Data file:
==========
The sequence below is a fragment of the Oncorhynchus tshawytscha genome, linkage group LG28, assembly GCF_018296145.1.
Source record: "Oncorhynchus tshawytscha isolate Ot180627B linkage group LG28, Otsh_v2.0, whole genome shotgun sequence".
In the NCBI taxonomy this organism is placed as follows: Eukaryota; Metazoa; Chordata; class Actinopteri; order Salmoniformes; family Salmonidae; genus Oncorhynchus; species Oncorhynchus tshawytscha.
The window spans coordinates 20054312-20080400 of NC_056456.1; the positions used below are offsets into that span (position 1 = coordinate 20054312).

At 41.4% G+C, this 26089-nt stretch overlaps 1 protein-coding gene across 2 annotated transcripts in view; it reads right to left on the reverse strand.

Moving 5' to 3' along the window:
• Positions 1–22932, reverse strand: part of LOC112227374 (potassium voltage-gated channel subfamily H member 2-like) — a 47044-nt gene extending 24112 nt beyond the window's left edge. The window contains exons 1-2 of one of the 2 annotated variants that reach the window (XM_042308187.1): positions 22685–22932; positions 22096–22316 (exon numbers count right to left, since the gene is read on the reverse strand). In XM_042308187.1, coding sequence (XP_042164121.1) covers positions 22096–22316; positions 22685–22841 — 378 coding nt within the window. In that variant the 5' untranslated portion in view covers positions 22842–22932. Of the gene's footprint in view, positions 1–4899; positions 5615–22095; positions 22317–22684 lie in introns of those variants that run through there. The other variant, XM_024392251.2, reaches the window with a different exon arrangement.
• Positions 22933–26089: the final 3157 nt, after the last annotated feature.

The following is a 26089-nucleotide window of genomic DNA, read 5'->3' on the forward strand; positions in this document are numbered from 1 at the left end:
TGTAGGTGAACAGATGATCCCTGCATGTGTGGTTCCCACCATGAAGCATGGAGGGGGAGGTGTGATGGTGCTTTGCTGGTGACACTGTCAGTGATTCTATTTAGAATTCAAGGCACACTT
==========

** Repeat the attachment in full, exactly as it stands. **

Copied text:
The sequence below is a fragment of the Oncorhynchus tshawytscha genome, linkage group LG28, assembly GCF_018296145.1.
Source record: "Oncorhynchus tshawytscha isolate Ot180627B linkage group LG28, Otsh_v2.0, whole genome shotgun sequence".
In the NCBI taxonomy this organism is placed as follows: Eukaryota; Metazoa; Chordata; class Actinopteri; order Salmoniformes; family Salmonidae; genus Oncorhynchus; species Oncorhynchus tshawytscha.
The window spans coordinates 20054312-20080400 of NC_056456.1; the positions used below are offsets into that span (position 1 = coordinate 20054312).

At 41.4% G+C, this 26089-nt stretch overlaps 1 protein-coding gene across 2 annotated transcripts in view; it reads right to left on the reverse strand.

Moving 5' to 3' along the window:
• Positions 1–22932, reverse strand: part of LOC112227374 (potassium voltage-gated channel subfamily H member 2-like) — a 47044-nt gene extending 24112 nt beyond the window's left edge. The window contains exons 1-2 of one of the 2 annotated variants that reach the window (XM_042308187.1): positions 22685–22932; positions 22096–22316 (exon numbers count right to left, since the gene is read on the reverse strand). In XM_042308187.1, coding sequence (XP_042164121.1) covers positions 22096–22316; positions 22685–22841 — 378 coding nt within the window. In that variant the 5' untranslated portion in view covers positions 22842–22932. Of the gene's footprint in view, positions 1–4899; positions 5615–22095; positions 22317–22684 lie in introns of those variants that run through there. The other variant, XM_024392251.2, reaches the window with a different exon arrangement.
• Positions 22933–26089: the final 3157 nt, after the last annotated feature.

The following is a 26089-nucleotide window of genomic DNA, read 5'->3' on the forward strand; positions in this document are numbered from 1 at the left end:
TGTAGGTGAACAGATGATCCCTGCATGTGTGGTTCCCACCATGAAGCATGGAGGGGGAGGTGTGATGGTGCTTTGCTGGTGACACTGTCAGTGATTCTATTTAGAATTCAAGGCACACTT